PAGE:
15 February 2012.
A new Clinical Research Facility at RMIT University’s Bundoora campus is set to become a northern suburbs hub for community-based clinical trials, hosting the largest primary prevention aspirin study ever undertaken in older Australians.
The new facility will host the Monash University-led ASPREE (Aspirin in Reducing Events in the Elderly) study and will also host two RMIT-led clinical trials, TARGET-Diabetes and DAIRY-FIT.
Whittlesea Mayor Stevan Kozmevski will officially launch the facility and the commencement of ASPREE in the northern suburbs at RMIT Bundoora on Monday, 20 February.
The ASPREE study, which is investigating if daily low-dose aspirin can help maintain good physical and mental health in the elderly, aims to have 12,500 healthy participants aged 70-plus in Victoria, Tasmania, the ACT and South Australia by mid-2013. Almost 6,000 participants are currently enrolled in the trial nationally. The ASPREE northern hub encompasses Banyule, Darebin, Diamond Valley, Moreland, Nillumbik and Whittlesea.
TARGET-Diabetes is a project funded by the Diabetes Australia Research Trust, which will provide evidence to guide the clinical management of heart medication in people living with diabetes. The DAIRY-FIT project, funded by the Dairy Health and Nutrition Consortium and led by RMIT Professor John Hawley, is investigating the role of dairy-rich products and exercise in healthy weight loss.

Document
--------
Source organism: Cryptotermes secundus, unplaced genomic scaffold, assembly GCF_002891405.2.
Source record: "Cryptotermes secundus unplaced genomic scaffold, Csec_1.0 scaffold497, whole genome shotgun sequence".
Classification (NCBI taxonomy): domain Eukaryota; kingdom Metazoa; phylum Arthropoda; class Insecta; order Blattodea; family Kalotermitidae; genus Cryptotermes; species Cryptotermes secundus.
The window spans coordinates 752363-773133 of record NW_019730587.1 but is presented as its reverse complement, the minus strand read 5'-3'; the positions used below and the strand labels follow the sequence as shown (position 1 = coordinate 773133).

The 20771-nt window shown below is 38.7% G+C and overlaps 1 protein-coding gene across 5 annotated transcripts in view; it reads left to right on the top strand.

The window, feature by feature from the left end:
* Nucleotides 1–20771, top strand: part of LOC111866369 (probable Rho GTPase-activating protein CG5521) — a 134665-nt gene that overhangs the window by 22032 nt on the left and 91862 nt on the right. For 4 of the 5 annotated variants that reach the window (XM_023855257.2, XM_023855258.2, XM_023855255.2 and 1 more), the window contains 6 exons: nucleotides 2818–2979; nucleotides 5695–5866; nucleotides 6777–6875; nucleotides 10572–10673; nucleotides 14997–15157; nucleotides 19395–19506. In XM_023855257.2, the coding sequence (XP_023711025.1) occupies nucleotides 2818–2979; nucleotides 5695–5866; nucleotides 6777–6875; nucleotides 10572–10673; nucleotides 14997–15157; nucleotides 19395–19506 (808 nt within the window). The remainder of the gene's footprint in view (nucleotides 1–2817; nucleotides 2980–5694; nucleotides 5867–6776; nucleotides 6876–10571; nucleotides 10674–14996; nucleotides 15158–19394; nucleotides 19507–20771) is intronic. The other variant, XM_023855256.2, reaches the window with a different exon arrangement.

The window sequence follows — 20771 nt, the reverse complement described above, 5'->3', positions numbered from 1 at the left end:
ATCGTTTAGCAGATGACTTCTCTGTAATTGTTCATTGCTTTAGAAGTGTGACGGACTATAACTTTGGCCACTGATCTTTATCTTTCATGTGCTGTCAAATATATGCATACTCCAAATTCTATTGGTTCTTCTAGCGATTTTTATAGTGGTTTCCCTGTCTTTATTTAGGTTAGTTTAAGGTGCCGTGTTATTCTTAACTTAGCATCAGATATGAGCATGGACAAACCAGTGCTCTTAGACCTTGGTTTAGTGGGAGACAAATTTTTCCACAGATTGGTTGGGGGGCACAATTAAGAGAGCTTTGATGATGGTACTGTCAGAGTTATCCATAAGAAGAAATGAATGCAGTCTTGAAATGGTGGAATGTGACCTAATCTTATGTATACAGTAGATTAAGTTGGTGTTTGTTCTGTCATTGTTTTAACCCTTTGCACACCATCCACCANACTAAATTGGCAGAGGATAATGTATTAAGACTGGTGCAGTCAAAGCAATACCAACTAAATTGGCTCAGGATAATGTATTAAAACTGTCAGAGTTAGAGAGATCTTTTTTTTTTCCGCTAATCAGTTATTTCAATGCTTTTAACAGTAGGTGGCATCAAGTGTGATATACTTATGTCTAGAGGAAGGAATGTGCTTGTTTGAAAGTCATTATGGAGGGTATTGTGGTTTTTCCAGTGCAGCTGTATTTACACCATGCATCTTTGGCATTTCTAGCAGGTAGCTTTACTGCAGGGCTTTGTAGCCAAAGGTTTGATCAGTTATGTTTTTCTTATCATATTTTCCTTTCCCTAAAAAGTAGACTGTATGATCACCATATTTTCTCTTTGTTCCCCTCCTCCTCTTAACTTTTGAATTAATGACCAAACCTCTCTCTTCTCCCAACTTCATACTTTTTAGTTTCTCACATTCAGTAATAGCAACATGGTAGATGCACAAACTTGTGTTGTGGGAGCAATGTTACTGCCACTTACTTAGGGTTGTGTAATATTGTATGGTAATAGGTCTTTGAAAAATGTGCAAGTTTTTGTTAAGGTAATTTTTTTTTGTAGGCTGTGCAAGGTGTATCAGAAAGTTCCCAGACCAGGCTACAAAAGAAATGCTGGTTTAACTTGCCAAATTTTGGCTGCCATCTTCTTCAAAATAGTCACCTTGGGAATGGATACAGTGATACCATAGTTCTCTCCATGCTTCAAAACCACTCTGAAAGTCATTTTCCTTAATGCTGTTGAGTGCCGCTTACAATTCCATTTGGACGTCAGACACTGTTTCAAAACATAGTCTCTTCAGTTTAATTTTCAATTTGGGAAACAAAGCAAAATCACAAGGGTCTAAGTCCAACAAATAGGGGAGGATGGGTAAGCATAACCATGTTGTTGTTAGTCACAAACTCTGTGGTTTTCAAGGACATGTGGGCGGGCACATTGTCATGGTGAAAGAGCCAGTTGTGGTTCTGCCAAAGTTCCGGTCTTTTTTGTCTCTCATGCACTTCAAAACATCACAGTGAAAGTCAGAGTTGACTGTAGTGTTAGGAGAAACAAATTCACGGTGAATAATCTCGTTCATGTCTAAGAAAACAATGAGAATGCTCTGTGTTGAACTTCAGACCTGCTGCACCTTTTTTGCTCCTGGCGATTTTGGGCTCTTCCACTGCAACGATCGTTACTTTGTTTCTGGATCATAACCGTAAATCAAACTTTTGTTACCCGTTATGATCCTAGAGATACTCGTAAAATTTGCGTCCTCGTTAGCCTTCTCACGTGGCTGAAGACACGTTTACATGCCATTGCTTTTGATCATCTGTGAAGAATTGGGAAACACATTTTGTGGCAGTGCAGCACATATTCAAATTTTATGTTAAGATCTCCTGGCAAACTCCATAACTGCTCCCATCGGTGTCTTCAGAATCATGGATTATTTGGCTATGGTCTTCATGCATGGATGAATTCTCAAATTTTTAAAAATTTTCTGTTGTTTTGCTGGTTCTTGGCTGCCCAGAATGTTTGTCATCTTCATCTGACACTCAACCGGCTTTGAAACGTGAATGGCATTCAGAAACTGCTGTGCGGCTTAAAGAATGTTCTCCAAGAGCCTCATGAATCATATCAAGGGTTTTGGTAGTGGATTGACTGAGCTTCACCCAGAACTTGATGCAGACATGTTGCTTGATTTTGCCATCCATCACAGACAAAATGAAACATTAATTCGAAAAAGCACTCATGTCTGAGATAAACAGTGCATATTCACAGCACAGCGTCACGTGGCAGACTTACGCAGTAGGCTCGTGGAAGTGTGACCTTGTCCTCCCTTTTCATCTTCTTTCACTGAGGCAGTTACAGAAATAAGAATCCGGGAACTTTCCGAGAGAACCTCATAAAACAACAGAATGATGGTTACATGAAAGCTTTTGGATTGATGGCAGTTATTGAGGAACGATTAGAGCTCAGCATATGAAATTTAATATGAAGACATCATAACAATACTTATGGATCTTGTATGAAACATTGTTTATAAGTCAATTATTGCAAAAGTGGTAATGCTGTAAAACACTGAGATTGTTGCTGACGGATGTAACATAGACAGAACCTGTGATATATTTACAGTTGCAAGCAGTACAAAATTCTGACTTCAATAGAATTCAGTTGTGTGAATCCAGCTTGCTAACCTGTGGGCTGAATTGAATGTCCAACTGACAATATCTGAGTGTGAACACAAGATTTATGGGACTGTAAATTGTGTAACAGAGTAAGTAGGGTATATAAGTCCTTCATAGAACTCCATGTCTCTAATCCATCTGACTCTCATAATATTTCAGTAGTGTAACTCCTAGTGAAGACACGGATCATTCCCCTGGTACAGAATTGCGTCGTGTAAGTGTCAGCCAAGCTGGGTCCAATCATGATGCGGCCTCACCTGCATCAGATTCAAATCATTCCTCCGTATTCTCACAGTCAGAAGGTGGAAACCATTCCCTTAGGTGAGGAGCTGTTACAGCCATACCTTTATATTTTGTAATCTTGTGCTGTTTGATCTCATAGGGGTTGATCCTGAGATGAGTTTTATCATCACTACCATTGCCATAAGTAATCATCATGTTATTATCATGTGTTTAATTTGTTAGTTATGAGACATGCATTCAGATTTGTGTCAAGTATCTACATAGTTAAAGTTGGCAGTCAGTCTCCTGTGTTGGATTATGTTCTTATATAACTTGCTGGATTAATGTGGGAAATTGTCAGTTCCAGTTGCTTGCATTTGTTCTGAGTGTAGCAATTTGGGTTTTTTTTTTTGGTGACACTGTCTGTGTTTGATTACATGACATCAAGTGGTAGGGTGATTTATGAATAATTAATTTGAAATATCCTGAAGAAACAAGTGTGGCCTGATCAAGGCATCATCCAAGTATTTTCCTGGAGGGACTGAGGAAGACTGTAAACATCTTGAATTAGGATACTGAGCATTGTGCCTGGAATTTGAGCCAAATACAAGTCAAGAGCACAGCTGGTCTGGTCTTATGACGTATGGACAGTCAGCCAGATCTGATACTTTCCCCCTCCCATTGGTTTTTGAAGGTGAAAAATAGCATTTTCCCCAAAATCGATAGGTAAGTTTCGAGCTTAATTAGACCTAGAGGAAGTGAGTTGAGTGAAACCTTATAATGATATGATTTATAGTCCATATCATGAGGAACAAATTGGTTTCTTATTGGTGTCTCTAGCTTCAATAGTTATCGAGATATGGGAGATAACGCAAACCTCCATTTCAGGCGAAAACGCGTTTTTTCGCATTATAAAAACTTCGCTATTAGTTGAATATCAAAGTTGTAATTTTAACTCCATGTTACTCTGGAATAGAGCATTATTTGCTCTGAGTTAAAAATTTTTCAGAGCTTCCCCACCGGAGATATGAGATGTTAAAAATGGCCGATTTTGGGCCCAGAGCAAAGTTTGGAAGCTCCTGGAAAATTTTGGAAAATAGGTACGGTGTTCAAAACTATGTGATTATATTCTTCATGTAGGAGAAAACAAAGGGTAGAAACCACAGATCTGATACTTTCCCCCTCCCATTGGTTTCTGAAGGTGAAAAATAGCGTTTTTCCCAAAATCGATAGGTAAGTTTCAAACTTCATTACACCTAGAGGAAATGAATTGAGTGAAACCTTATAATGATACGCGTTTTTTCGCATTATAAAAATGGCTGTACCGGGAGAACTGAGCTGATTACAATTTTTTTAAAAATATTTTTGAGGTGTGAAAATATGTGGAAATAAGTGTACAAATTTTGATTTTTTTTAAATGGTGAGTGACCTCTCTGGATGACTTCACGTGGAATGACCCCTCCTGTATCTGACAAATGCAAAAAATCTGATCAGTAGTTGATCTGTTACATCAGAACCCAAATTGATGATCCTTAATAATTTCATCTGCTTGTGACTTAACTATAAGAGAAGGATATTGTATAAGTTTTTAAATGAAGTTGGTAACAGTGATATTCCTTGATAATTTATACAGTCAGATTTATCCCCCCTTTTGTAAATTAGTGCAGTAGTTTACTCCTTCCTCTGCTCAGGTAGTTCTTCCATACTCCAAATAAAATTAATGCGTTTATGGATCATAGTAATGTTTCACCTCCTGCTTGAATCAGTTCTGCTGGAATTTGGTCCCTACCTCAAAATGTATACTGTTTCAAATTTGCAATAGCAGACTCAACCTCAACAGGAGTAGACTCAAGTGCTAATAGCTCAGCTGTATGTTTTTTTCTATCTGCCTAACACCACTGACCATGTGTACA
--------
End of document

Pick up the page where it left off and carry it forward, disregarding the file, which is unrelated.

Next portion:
Dr Matthew Linden, principal investigator and manager of the new Clinical Research Facility, said the major ASPREE trial was expected to be the first of many collaborative community-based clinical trials at the facility.
“With the launch of this research facility, and through our partnership with ASPREE and Monash University, RMIT is creating a new focus on community-based clinical research in the northern suburbs,” Dr Linden said.
“We plan for many more high-level studies that will engage the community and involve local GPs, nurses, and pharmacies in research which until now, has been restricted to the hospital setting.
“ASPREE, TARGET-Diabetes and the DAIRY-FIT projects are great examples of the type of collaborative, community research that will be supported by RMIT through this landmark new facility.”
Principal Investigator to ASPREE, Professor John McNeil, said the study would provide new and extremely relevant information on whether aspirin can help prevent or delay the onset of common age-related diseases, such as cardiovascular disease, dementia and some cancers.
“The ASPREE study will determine if aspirin can help keep older people healthier for longer and if it should be routinely taken or not,” Professor McNeil said.
For more information about the research facility or any of the RMIT-led projects call (03) 9925 7028 or visit www.rmit.edu.au/medicalsciences/clinicalresearch.
To find out more about the ASPREE study call 1800 728 745 or visit www.aspree.org.
What: Launch of Clinical Research Facility and the ASPREE study in the northern suburbs
When: 10am-12pm, Monday, 20 February
Where: PITspace gallery, RMIT Bundoora campus, Building 202, Level 2, Plenty Road, Bundoora (Campus Map: Ref N9)
Available for photographs and interview from 11am-12pm:
Professor John McNeil, Principal Investigator, ASPREE
Dr Matthew Linden, Manager, Clinical Research Facility
Dr Robyn Woods, Executive Officer, ASPREE
Dr Sarah Hopkins, Senior Study Co-ordinator, ASPREE
Three local ASPREE participants
For media enquiries: RMIT University, Marketing and Communications, Gosia Kaszubska, (03) 9925 3176 or 0417 510 735